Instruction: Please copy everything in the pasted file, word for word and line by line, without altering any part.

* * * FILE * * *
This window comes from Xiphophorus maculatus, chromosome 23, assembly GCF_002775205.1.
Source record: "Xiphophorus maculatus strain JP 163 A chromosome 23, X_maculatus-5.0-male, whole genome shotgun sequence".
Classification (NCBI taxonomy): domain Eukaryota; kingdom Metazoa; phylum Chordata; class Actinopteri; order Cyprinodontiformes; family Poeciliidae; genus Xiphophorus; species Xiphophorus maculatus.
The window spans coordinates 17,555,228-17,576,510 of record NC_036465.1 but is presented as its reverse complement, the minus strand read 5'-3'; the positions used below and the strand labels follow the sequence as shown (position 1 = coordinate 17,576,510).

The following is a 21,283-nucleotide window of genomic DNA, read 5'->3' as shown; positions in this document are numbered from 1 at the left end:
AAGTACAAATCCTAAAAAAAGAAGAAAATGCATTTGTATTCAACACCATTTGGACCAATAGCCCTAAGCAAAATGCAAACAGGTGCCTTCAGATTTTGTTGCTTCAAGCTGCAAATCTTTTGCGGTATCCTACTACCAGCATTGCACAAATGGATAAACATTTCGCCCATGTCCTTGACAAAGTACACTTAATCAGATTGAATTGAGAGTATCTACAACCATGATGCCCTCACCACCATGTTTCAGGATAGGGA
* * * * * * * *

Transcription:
This window comes from Xiphophorus maculatus, chromosome 23, assembly GCF_002775205.1.
Source record: "Xiphophorus maculatus strain JP 163 A chromosome 23, X_maculatus-5.0-male, whole genome shotgun sequence".
Classification (NCBI taxonomy): domain Eukaryota; kingdom Metazoa; phylum Chordata; class Actinopteri; order Cyprinodontiformes; family Poeciliidae; genus Xiphophorus; species Xiphophorus maculatus.
The window spans coordinates 17,555,228-17,576,510 of record NC_036465.1 but is presented as its reverse complement, the minus strand read 5'-3'; the positions used below and the strand labels follow the sequence as shown (position 1 = coordinate 17,576,510).

The following is a 21,283-nucleotide window of genomic DNA, read 5'->3' as shown; positions in this document are numbered from 1 at the left end:
AAGTACAAATCCTAAAAAAAGAAGAAAATGCATTTGTATTCAACACCATTTGGACCAATAGCCCTAAGCAAAATGCAAACAGGTGCCTTCAGATTTTGTTGCTTCAAGCTGCAAATCTTTTGCGGTATCCTACTACCAGCATTGCACAAATGGATAAACATTTCGCCCATGTCCTTGACAAAGTACACTTAATCAGATTGAATTGAGAGTATCTACAACCATGATGCCCTCACCACCATGTTTCAGGATAGGGA